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  • Citizens line up to cast their votes, U.S., Oct. 15, 2020.

    Citizens line up to cast their votes, U.S., Oct. 15, 2020. | Photo: Xinhua

Published 15 October 2020
Opinion

In Wisconsin, South Dakota and Virginia, turnout has reached about 25 percent of the last presidential election's levels.

The University of Florida’s Elections Project reported that over 14 million U.S. citizens have voted so far as the Nov. 3 election day is approaching.

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The US Voting System Is Undemocratic in Many Ways

This figure, which includes absentee and in-person early voting, represents about 10 percent of the total 2016 turnout.

In Wisconsin, South Dakota, and Virginia, turnout has reached about 25 percent of the last presidential election's levels.

Georgia saw over 40 percent increase in voter turnout from 2016, with 128,590 votes cast on Monday, the first day of early voting. Texas and Kentucky also saw heavy turnout on Tuesday.

"There are three driving factors here. One is simply that states have relaxed their laws. Maybe it was through changes that were already in place or as an emergency for the pandemic. And, in the latter case, we've seen many people requesting mail ballots and voting in-person early," University of Florida professor Michael McDonald said.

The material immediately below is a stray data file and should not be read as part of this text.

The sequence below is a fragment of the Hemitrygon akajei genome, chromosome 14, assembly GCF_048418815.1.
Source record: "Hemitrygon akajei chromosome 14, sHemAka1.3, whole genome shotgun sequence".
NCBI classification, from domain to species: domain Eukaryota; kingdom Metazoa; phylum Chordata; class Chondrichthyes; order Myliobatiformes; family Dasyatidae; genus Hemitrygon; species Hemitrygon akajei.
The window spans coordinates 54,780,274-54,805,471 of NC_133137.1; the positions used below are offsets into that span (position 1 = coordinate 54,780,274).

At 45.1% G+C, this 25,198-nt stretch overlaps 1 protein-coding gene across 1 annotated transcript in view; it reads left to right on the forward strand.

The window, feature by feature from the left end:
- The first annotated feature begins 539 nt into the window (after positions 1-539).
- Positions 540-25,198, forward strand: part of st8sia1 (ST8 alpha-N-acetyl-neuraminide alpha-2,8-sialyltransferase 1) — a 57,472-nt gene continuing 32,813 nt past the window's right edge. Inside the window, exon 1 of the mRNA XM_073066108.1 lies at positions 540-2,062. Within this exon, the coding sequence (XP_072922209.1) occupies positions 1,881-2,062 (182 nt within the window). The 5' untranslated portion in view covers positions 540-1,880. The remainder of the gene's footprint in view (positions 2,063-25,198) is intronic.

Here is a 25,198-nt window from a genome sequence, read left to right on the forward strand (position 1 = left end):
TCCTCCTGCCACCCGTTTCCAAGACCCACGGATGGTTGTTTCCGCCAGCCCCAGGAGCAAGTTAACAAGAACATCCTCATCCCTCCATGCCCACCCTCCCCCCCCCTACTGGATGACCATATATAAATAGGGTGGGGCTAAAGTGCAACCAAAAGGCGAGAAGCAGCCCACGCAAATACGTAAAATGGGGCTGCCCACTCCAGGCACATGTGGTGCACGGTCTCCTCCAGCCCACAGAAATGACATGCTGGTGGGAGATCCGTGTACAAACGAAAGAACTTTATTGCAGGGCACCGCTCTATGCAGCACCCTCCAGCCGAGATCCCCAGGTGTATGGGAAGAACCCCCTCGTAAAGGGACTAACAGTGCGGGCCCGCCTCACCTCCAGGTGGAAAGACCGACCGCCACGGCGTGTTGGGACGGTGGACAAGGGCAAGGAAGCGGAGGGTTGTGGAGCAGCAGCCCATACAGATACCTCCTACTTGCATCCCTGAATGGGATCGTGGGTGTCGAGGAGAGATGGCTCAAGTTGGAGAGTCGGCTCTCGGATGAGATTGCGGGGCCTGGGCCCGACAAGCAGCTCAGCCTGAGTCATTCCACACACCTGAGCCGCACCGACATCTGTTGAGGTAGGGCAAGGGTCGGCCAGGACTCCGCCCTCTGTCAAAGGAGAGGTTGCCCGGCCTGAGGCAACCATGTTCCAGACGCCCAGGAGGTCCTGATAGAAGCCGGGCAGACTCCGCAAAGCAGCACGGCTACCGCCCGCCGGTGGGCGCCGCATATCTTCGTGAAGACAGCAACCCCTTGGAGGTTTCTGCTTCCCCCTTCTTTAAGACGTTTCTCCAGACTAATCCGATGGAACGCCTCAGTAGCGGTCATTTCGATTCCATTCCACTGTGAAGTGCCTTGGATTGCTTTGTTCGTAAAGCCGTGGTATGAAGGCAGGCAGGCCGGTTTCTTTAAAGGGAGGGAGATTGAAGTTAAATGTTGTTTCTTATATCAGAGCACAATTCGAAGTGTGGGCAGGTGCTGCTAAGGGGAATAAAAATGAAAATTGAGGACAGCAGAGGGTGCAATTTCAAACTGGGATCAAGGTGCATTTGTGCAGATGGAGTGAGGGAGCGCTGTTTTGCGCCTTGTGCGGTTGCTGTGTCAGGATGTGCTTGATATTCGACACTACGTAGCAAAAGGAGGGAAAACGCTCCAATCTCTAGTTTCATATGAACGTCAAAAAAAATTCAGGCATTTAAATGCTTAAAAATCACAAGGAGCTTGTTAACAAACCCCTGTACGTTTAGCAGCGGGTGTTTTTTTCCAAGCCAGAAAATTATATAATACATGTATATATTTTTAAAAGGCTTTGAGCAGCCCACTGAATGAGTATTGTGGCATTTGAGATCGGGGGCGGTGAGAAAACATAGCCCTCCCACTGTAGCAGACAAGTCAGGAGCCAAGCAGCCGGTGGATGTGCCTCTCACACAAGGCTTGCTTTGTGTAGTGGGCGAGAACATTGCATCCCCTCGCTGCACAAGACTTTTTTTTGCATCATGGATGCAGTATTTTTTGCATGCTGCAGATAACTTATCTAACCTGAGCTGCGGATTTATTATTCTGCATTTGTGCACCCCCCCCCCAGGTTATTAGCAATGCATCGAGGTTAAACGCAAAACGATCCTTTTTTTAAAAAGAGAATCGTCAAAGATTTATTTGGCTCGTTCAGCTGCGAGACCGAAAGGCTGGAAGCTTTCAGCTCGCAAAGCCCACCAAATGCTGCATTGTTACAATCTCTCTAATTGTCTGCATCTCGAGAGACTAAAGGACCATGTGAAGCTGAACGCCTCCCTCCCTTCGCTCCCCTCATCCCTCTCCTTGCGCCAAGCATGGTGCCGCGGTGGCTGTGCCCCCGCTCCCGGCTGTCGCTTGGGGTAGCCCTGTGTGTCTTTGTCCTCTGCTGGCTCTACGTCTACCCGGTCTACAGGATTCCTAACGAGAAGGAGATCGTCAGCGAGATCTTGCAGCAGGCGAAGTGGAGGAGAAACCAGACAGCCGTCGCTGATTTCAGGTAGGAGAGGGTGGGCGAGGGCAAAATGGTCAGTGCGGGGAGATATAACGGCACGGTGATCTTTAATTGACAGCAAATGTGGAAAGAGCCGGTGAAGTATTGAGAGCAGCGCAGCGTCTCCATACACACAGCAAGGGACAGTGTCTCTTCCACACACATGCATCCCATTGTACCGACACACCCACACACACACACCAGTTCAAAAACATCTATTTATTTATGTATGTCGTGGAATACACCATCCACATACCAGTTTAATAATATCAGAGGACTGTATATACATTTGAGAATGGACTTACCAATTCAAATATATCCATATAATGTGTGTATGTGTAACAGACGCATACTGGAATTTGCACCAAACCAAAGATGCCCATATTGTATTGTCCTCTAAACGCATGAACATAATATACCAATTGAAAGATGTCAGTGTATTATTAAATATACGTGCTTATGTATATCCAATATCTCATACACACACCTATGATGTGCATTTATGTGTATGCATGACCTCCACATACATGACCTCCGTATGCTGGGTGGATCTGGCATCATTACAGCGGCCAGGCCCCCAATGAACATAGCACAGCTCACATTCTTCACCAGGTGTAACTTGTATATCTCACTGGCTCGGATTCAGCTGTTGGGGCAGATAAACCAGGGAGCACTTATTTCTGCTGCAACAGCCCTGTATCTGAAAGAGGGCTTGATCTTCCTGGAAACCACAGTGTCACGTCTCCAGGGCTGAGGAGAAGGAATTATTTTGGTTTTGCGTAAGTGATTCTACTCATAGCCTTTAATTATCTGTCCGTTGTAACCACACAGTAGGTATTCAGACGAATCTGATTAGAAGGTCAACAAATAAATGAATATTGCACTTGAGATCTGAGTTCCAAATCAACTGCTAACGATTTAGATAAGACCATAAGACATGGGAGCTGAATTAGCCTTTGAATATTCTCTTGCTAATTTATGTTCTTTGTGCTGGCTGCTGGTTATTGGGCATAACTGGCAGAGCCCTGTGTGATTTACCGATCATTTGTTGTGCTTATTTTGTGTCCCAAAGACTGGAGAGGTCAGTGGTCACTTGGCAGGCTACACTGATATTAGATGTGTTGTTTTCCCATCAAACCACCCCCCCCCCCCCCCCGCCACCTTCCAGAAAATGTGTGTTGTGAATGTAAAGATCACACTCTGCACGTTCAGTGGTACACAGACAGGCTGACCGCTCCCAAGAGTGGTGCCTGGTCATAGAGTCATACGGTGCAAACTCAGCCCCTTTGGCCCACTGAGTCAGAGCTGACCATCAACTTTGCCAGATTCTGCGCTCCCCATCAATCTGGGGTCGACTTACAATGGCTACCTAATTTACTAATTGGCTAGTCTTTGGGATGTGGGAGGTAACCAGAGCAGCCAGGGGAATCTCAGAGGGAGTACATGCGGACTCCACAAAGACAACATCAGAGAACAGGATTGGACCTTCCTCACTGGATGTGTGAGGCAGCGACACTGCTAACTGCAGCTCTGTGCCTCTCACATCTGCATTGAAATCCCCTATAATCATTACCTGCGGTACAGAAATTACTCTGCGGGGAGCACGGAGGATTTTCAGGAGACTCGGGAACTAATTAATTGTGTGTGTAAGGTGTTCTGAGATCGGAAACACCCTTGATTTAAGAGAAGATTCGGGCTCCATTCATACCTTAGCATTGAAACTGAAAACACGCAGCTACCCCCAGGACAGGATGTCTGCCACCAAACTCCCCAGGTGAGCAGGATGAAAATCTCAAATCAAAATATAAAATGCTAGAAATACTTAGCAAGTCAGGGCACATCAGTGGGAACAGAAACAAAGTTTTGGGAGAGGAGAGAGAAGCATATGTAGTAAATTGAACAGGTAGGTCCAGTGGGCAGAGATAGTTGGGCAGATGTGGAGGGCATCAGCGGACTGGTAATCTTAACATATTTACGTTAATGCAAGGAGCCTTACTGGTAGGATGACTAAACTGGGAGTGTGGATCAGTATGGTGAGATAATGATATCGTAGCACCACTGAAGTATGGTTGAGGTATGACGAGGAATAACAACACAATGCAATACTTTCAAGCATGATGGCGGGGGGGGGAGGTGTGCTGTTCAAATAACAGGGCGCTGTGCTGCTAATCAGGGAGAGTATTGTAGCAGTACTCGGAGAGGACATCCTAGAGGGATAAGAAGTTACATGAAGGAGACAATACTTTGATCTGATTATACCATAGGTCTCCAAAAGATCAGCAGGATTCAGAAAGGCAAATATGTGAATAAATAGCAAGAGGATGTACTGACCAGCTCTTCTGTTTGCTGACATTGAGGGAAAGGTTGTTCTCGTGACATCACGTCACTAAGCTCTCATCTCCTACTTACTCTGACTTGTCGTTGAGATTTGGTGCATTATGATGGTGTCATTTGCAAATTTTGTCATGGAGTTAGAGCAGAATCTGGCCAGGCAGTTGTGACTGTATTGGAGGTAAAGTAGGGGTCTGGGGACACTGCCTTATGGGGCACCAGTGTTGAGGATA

"The other big factor, though, that's going on here is that there are lots of people who really are enthused to vote, and they're casting their ballots early," he added.

The 2020 presidential elections take place amidst a severe economic crisis that has increased the number of poor in the United States. 

On Thursday, Columbia University published a study holding that 8 million people have fallen below the poverty line. From May to September, the percentage of poor people increased from 14.3 to 16.7 percent.

Now the United States has 55 million people living on less than US$12,760 per year.

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